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Label-free colorimetric apta-assay for detection of <i>Escherichia coli</i> based on gold nanoparticles with peroxidase-like amplification

In this work, aptamers against E. coli with better performance were obtained via cell systematic evolution of ligands by exponential enrichment (cell-SELEX) and dissociation constants (Kd) of aptamers were estimated to range from 133.87 to 199.44 nM. Furthermore, the selected aptamer was employed for label-free colorimetric detection of E. coli using gold nanoparticles (AuNPs) with peroxidase-like activity to catalyze the oxidation of tetramethylbenzidine (TMB) by hydrogen peroxide (H2O2) to produce color development. This colorimetric apta-assay started with an aptamer-bacteria binding step, and the concentration of residual aptamers after binding depended on the amount of target bacteria. Then, the amount of separated residual aptamers determined the degree of cetyltrimethylammonium bromide (CTAB)-inhibited catalytic activity of AuNPs, which resulted in a color change from dark blue to light blue. Owing to the excellent peroxidase activity of AuNPs, they could emit strong visible color intensity in less than 1 minute to improve visual detection sensitivity. Under optimized conditions, the sensitivity of detection was 5 × 103 CFU mL-1 visually and 75 CFU mL-1 using the UV-vis spectrum with a linear range from 5 × 102 to 1 × 106 CFU mL-1. And it had shown a good recovery rate in real samples of water, juice and milk compared with classical counting methods.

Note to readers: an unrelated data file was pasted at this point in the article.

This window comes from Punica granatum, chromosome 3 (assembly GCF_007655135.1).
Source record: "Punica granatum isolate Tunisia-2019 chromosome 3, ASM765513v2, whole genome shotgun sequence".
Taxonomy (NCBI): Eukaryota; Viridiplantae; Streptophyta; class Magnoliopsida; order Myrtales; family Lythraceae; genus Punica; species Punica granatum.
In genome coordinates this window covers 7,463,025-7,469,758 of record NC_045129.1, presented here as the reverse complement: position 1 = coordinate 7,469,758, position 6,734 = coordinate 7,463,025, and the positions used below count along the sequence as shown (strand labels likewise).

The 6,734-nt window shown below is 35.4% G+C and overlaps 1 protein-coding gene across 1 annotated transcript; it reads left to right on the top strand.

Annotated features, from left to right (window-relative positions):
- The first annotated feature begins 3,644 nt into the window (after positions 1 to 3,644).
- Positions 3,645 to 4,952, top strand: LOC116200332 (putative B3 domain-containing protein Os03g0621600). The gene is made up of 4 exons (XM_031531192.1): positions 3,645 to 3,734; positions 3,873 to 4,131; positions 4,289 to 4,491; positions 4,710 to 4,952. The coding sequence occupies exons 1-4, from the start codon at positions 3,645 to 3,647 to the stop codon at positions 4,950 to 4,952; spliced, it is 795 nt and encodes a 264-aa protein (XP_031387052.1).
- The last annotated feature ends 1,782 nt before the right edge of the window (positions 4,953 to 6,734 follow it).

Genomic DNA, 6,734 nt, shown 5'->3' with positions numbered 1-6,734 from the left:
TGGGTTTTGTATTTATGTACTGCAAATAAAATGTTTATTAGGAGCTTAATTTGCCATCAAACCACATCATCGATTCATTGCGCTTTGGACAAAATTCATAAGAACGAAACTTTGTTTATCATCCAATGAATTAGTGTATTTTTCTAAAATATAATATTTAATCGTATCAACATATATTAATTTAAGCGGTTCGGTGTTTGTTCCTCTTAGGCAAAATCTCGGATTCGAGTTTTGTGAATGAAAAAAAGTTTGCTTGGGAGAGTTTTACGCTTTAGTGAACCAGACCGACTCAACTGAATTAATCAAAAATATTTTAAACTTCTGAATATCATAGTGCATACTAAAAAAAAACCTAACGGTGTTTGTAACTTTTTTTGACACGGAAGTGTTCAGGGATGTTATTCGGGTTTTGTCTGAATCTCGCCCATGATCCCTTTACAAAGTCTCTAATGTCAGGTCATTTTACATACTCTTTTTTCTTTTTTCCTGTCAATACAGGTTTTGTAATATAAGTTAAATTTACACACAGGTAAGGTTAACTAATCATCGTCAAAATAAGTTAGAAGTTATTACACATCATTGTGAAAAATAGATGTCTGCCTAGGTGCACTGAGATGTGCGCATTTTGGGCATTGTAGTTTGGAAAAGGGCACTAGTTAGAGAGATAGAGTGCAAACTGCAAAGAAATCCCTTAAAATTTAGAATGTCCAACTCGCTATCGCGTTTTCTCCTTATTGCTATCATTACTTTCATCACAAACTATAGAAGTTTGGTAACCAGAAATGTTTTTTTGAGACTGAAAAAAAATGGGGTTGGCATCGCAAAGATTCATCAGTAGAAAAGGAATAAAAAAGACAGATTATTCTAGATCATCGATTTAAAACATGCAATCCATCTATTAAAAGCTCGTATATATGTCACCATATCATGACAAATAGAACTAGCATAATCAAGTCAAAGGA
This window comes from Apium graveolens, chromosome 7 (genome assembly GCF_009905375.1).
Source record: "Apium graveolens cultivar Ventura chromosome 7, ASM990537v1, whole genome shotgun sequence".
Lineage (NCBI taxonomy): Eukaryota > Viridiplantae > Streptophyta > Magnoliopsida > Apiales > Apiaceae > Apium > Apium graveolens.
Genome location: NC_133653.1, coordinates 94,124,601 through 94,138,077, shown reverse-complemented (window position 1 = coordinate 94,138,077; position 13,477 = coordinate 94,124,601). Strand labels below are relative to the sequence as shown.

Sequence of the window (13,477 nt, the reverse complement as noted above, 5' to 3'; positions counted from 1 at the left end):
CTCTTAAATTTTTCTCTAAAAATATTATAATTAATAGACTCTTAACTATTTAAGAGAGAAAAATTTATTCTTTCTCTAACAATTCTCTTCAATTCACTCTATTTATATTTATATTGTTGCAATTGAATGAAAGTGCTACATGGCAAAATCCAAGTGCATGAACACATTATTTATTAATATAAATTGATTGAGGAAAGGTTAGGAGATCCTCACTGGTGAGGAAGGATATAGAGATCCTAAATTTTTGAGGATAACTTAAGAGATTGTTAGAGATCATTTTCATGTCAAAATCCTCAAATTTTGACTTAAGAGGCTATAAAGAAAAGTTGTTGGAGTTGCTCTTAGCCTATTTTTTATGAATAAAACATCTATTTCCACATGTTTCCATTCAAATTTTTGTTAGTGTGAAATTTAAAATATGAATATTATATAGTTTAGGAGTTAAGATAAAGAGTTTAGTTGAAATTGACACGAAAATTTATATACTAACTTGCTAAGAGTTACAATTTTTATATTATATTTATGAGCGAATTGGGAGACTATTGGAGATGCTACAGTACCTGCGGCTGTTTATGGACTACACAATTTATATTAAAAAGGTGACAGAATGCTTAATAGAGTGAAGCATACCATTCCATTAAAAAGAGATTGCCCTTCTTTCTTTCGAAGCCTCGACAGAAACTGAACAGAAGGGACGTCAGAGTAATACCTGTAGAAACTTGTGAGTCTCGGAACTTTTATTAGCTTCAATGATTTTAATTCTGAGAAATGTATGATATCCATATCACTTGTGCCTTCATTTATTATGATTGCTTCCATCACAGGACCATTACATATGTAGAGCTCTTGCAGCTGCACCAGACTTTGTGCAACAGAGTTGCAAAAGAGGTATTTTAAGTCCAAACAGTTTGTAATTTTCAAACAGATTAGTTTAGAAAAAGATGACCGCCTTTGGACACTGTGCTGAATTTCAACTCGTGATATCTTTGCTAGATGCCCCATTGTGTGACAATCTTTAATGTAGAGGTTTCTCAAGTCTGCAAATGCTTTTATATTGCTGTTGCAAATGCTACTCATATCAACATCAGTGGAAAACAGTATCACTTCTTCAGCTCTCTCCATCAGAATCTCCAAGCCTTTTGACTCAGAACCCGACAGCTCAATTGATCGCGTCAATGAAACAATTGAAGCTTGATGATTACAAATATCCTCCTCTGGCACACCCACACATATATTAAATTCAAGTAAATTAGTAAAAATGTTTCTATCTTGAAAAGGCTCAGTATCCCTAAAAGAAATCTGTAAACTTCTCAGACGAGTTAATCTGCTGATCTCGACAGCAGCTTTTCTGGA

High-throughput photo-chemiluminescence imaging for HIV DNA determination based on a sulfur-doped graphitic carbonitride photocatalyst

In this work, a novel photo-chemiluminescence (PCL) array imaging technique was developed to detect HIV DNA sequences using water-dispersed ultrathin sulfur-doped g-C3N4 porous nanosheets (SCNNSs) as photocatalysts, with complementary chains of HIV DNA as the biorecognition elements. The PCL response was enhanced when a suitable amount of SCNNSs was used. The large specific surface area and π-conjugated structure of the SCNNSs provided a good platform for immobilizing the complementary chains of HIV DNA. When DNA complementary chains were present, some of the catalytically active sites of SCNNSs were blocked, and the PCL of the platform was weakened. When the HIV DNA was added, the DNA double chain was far away from the surfaces of the SCNNSs because the stacking interactions between the formed dsDNA and SCNNSs were weak. Therefore, the addition of the target HIV DNA sequence noticeably restored the signal. In the range of 5.00 × 10-8 M to 200 × 10-8 M, the enhanced PCL response was linearly related to the concentration of the HIV DNA sequence, and the detection limit (3S/N) was 1.50 × 10-8 mol L-1. In addition, the combination of SCNNSs with complementary chains of HIV DNA successfully produced a high-performance PCL imaging sensor. In these proof-of-concept experiments, we demonstrated that our method was fast, portable, and ultra-sensitive, with high throughput.